I did not expect the bill to pass, primarily because it so brazenly disregards the United states constitution, specifically Article I, Section 10 (h/t MikeZ), "No state shall ... enter into any agreement or compact with another state." Yet, despite the fact that the Bill presents an unconstitutional and unbalanced means of electing our President, on Tuesday the California Legislature still decided to approve it; the bill passed essentially along party lines, with Republicans opposing the bill.

Umberg, the author, says that the basic premise is understandable even to children. However, it appears as though the importance of state's rights and balance of national and local interests, as set forth in the constitution, are not understandable to Democratic Senators. Hopefully Gov. Schwarzenegger will have the foresight to Veto this legislation.

Unfortunately, attempts to undermine our election system is not isolated to California. It has spread to the national level, with Senators Hillary Clinton (D-NY) and John Kerry (D-MA), the two front-runners for the 2008 Democratic Presidential nomination, proposing legislation that would give felons the right to vote. Despite contradicting the classical social contract,
Since rights come from agreeing to the contract, those who simply choose not to fulfill their contractual obligations, such as by committing crimes, risk losing some of their rights, and the rest of society can be expected to protect itself against the actions of such outlaws. To be a member of society is to accept responsibility for following its rules, along with the threat of punishment for violating them,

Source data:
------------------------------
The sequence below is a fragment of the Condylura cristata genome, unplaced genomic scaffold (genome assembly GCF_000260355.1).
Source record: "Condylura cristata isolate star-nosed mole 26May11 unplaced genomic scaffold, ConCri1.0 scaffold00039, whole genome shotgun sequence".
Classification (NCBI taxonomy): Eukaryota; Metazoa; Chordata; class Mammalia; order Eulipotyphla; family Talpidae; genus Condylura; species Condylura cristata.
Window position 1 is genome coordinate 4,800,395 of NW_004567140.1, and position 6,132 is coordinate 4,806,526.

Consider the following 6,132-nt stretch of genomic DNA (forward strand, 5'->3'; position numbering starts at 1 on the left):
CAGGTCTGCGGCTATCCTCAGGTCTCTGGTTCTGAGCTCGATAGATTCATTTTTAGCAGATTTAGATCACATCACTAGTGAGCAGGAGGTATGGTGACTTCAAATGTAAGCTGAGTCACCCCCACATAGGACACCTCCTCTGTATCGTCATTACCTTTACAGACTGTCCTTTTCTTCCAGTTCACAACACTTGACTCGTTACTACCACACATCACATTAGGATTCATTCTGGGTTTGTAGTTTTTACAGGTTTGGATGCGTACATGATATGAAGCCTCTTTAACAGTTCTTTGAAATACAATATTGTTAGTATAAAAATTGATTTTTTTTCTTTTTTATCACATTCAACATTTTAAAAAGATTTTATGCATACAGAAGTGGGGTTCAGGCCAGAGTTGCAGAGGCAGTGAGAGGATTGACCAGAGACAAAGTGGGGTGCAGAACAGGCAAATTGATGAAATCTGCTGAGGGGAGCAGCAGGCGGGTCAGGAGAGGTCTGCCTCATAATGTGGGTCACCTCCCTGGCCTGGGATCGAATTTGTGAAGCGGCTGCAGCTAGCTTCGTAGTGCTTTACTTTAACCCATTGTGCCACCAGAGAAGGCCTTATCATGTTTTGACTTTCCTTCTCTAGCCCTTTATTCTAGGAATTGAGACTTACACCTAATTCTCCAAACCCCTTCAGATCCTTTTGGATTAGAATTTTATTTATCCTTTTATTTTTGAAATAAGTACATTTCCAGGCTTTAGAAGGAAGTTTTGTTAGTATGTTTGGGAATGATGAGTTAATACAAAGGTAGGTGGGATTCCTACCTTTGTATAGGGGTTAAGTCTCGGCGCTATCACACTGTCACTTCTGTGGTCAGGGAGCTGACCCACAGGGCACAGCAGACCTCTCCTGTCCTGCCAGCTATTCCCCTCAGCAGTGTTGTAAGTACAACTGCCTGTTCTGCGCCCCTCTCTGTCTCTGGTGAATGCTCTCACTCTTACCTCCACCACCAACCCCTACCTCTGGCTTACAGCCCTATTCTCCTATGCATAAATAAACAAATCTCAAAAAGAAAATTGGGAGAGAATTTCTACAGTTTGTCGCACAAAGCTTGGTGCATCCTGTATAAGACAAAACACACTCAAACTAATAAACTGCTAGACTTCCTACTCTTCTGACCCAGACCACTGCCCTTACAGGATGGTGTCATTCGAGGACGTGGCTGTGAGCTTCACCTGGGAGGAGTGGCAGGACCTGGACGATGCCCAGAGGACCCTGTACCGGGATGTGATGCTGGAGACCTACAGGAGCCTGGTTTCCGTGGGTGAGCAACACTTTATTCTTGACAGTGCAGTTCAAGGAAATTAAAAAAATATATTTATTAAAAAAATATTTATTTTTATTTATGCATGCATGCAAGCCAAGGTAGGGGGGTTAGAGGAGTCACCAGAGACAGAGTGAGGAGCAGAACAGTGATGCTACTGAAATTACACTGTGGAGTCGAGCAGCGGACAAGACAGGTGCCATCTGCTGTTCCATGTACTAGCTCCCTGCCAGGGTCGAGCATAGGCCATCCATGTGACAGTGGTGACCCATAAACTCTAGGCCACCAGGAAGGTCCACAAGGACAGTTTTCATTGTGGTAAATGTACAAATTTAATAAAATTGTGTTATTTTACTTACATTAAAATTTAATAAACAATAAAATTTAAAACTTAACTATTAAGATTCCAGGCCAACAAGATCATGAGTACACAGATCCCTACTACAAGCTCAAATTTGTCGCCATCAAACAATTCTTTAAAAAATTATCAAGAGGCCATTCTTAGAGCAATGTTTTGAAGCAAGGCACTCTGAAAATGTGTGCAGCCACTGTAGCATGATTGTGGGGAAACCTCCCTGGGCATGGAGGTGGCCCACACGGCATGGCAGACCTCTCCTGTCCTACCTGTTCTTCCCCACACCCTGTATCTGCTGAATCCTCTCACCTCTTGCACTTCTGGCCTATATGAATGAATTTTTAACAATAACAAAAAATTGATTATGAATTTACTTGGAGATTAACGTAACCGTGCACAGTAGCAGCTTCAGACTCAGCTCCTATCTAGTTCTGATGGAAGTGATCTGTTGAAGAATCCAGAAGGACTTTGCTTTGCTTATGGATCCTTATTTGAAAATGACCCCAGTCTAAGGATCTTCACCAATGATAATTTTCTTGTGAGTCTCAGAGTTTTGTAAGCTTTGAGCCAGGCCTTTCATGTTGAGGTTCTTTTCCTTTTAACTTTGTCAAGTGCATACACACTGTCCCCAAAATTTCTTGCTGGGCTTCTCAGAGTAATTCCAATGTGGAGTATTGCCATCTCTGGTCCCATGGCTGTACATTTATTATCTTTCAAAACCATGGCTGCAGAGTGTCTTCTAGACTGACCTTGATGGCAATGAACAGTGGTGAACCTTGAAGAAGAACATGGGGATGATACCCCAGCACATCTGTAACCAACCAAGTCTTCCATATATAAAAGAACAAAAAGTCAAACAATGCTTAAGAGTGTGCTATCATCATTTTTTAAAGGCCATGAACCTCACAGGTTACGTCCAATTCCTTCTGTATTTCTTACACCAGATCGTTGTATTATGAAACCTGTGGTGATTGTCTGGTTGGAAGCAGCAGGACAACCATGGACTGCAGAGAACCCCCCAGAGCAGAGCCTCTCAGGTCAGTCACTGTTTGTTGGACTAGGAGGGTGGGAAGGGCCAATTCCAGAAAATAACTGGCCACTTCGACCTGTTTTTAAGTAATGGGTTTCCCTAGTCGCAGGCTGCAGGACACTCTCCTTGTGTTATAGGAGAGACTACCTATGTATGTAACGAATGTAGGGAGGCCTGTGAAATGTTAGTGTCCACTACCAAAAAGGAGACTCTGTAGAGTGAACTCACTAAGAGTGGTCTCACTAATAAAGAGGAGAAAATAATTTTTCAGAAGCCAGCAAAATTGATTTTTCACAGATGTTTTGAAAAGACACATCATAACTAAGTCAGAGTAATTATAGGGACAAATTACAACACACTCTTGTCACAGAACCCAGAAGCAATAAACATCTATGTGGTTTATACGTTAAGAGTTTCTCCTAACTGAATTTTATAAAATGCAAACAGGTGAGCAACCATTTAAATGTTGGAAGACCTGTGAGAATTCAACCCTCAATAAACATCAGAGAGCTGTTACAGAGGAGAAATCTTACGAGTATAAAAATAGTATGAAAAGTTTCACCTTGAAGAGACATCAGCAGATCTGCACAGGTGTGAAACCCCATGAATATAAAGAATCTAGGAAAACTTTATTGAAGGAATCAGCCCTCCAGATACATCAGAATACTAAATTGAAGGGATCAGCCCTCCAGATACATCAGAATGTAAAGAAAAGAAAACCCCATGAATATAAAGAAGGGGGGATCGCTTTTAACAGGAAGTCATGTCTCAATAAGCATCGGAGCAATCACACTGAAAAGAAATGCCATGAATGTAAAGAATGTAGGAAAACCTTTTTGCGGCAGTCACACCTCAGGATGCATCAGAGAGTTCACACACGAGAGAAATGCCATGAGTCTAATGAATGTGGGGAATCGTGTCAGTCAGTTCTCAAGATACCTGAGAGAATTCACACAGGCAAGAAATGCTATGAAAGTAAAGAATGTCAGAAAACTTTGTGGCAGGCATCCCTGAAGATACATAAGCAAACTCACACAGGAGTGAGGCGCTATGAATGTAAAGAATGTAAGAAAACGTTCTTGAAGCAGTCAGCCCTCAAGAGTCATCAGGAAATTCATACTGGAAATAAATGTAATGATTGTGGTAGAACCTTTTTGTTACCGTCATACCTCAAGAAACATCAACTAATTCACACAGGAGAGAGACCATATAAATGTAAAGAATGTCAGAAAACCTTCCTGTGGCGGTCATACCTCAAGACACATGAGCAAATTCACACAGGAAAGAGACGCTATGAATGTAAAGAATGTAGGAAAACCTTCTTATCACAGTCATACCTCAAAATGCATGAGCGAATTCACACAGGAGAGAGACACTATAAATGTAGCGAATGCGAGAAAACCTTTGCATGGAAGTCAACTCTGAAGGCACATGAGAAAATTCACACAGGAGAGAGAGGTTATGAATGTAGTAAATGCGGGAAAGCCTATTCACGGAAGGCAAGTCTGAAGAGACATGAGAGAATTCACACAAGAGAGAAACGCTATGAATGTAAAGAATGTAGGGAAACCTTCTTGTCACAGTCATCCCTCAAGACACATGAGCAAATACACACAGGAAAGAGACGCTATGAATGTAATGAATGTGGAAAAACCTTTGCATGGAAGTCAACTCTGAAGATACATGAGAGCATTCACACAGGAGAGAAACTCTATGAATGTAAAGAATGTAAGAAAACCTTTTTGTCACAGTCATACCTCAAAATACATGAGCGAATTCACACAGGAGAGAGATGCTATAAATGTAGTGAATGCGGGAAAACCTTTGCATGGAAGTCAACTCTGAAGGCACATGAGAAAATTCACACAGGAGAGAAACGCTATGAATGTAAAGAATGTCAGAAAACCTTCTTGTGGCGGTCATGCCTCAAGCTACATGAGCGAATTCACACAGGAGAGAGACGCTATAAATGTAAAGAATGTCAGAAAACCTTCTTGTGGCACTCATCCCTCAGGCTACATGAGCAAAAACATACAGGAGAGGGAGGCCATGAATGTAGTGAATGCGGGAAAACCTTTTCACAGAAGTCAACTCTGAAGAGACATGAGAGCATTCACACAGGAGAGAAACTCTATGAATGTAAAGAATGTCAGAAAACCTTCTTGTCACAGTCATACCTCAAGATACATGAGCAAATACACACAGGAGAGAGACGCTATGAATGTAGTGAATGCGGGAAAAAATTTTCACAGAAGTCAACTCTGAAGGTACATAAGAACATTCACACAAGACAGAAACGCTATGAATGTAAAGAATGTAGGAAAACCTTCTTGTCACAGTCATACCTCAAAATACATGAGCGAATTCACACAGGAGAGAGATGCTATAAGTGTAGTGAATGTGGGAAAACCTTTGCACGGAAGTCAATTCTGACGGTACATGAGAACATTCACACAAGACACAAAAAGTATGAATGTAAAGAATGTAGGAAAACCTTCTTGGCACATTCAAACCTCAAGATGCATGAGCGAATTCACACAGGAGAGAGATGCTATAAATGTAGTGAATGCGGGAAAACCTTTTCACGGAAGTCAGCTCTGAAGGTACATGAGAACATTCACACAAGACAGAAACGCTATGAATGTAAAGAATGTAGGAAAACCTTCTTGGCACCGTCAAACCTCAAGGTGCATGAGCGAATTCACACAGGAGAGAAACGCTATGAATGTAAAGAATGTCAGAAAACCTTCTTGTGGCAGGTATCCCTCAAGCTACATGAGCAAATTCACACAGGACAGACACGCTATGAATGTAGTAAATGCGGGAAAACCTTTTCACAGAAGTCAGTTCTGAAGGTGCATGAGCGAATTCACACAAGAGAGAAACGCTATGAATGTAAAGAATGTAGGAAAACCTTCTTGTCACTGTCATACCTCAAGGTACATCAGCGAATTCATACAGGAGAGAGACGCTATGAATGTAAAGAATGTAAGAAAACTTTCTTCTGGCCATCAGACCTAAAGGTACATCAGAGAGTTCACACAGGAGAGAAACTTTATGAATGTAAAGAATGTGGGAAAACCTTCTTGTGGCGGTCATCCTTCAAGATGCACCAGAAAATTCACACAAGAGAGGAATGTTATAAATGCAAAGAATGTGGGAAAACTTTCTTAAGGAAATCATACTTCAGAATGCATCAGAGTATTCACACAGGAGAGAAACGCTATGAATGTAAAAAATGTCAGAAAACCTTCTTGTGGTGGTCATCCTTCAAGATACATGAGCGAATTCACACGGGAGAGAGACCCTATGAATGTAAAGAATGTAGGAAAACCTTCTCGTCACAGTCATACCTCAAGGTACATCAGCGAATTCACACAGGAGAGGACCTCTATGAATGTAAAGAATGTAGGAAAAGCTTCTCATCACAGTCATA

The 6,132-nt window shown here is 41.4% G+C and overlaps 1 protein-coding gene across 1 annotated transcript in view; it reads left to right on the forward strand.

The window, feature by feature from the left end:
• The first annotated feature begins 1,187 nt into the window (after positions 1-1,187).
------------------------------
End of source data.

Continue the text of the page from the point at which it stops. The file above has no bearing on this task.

this bill also contradicts current US election laws, which prohibit felons from voting. Kerry and Clinton see this as an opportunity for new voters, according to the Chron Watch:
"Whether they admit it or not, the Democrats need lawbreakers such as illegal aliens--who are being illegally registered as Democrats--and killers, rapists, and robbers in order to increase their base of far-left voters," says Mike Baker, political strategist and pollster
The prevailing wisdom behind these legislative efforts is 'if we can't win on the issues, we'll change the rules.' Many are still bitter over Bush' victory in 2000, claiming that Bush 'stole the election' (despite being ratified by the left-leaning Supreme Court). More Democrats are in shock over the poor showing in 2004, showing the mentality of "we were right, it must be the voters that are wrong." Whatever is the impetus behind these maneuvers, they should be rejected.